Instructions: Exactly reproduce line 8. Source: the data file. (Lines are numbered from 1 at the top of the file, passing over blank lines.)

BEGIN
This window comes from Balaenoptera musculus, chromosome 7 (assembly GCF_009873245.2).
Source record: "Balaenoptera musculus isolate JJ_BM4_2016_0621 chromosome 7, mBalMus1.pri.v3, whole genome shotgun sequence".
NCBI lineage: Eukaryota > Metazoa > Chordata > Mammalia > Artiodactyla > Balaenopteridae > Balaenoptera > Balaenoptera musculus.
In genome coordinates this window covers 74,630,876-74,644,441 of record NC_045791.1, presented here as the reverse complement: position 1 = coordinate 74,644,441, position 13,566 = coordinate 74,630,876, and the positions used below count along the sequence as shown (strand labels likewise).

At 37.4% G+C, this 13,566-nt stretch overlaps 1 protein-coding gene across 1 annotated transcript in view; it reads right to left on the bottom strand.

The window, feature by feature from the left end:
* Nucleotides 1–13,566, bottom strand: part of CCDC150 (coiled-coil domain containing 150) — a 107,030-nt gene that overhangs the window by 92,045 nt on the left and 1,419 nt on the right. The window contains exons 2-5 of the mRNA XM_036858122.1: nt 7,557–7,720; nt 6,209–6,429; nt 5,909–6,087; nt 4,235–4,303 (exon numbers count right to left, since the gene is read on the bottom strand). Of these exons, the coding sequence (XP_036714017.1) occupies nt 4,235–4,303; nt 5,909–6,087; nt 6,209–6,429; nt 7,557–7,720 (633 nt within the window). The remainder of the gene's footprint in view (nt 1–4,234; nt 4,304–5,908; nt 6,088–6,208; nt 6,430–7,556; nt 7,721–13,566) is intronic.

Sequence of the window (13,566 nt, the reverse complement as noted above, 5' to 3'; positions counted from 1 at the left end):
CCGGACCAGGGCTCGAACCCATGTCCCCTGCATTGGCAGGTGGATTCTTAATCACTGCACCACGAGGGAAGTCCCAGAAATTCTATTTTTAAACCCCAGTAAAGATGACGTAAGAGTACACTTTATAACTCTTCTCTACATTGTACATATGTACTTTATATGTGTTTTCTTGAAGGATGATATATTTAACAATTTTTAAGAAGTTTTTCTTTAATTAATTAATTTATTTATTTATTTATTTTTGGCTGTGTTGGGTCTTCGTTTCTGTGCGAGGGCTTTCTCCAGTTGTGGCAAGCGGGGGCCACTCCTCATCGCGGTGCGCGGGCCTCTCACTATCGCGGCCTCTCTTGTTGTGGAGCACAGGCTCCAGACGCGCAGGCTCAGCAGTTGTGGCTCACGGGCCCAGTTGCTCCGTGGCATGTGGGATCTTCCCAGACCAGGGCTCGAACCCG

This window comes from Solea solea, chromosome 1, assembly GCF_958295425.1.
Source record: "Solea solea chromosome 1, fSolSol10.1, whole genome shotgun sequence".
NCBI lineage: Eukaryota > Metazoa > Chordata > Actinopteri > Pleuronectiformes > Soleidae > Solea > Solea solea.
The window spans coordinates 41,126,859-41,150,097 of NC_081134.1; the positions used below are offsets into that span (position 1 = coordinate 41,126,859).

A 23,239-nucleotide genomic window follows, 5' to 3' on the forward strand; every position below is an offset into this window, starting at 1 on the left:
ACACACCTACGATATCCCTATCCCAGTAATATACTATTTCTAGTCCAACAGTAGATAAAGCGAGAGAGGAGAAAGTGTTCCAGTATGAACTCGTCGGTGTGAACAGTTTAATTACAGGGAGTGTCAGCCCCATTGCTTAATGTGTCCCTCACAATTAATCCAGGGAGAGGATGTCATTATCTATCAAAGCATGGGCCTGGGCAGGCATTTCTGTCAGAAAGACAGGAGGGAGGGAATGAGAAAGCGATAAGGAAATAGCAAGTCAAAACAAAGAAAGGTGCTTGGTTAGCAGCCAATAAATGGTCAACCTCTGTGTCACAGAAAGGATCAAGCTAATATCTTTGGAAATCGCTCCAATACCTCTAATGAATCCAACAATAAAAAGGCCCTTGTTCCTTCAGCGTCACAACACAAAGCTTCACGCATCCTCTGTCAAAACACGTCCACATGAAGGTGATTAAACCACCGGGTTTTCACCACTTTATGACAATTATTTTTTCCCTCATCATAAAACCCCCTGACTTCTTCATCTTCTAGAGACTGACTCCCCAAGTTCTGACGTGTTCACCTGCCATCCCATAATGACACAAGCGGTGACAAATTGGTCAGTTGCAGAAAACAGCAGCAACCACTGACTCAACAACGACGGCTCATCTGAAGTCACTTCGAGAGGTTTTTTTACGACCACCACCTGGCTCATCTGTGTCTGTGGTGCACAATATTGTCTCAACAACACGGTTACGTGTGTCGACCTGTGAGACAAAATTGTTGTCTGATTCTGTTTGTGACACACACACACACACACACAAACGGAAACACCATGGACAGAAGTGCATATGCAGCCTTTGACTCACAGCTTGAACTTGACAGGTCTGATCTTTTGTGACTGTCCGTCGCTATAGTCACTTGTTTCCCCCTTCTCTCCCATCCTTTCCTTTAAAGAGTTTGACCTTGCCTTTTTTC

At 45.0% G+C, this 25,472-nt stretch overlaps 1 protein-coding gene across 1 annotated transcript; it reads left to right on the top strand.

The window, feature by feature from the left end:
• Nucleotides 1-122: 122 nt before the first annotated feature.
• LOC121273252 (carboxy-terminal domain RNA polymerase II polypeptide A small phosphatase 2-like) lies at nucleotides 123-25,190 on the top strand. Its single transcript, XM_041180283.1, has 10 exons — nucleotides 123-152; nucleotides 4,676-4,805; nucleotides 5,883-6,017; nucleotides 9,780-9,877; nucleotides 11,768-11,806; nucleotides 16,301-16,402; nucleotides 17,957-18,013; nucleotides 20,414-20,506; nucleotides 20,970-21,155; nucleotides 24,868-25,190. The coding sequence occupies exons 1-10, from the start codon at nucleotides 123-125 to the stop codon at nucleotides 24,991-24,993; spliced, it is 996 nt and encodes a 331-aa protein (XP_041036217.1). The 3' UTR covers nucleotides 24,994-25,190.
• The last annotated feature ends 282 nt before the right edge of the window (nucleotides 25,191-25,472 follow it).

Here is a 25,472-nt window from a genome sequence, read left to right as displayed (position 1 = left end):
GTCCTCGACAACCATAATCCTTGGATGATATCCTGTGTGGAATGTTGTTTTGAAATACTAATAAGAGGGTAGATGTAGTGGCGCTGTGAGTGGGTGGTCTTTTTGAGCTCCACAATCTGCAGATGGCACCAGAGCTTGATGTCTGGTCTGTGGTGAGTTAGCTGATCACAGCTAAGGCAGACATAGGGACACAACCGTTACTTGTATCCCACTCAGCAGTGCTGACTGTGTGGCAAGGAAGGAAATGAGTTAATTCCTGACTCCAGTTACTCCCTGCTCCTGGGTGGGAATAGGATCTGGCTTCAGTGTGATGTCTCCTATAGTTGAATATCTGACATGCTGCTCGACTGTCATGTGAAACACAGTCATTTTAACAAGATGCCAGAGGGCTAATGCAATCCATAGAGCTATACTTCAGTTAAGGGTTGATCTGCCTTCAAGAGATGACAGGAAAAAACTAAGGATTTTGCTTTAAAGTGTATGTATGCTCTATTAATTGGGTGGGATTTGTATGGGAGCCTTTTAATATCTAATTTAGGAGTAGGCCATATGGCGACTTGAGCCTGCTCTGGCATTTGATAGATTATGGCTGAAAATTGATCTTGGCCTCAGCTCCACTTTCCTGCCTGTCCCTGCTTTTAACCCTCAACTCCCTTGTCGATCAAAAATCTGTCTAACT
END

Sequence of the window (13,566 nt, the reverse complement as noted above, 5' to 3'; positions counted from 1 at the left end):